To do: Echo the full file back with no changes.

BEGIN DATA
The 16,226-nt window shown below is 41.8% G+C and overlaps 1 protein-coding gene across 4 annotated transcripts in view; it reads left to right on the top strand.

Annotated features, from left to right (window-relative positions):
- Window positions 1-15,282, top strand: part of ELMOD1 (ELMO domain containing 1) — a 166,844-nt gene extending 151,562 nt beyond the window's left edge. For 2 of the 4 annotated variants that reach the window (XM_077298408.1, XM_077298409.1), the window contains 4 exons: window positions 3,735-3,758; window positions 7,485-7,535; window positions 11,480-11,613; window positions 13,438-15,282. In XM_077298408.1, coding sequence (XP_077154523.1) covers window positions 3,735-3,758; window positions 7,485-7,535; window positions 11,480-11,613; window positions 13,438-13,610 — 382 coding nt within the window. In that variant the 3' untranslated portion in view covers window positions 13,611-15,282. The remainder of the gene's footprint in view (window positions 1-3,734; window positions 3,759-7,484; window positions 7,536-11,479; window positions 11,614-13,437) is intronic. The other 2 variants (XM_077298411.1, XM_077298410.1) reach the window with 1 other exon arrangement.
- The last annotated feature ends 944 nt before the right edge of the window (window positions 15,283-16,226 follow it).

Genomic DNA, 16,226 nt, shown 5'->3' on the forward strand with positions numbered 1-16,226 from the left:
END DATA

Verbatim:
The 16,226-nt window shown below is 41.8% G+C and overlaps 1 protein-coding gene across 4 annotated transcripts in view; it reads left to right on the top strand.

Annotated features, from left to right (window-relative positions):
- Window positions 1-15,282, top strand: part of ELMOD1 (ELMO domain containing 1) — a 166,844-nt gene extending 151,562 nt beyond the window's left edge. For 2 of the 4 annotated variants that reach the window (XM_077298408.1, XM_077298409.1), the window contains 4 exons: window positions 3,735-3,758; window positions 7,485-7,535; window positions 11,480-11,613; window positions 13,438-15,282. In XM_077298408.1, coding sequence (XP_077154523.1) covers window positions 3,735-3,758; window positions 7,485-7,535; window positions 11,480-11,613; window positions 13,438-13,610 — 382 coding nt within the window. In that variant the 3' untranslated portion in view covers window positions 13,611-15,282. The remainder of the gene's footprint in view (window positions 1-3,734; window positions 3,759-7,484; window positions 7,536-11,479; window positions 11,614-13,437) is intronic. The other 2 variants (XM_077298411.1, XM_077298410.1) reach the window with 1 other exon arrangement.
- The last annotated feature ends 944 nt before the right edge of the window (window positions 15,283-16,226 follow it).

Genomic DNA, 16,226 nt, shown 5'->3' on the forward strand with positions numbered 1-16,226 from the left: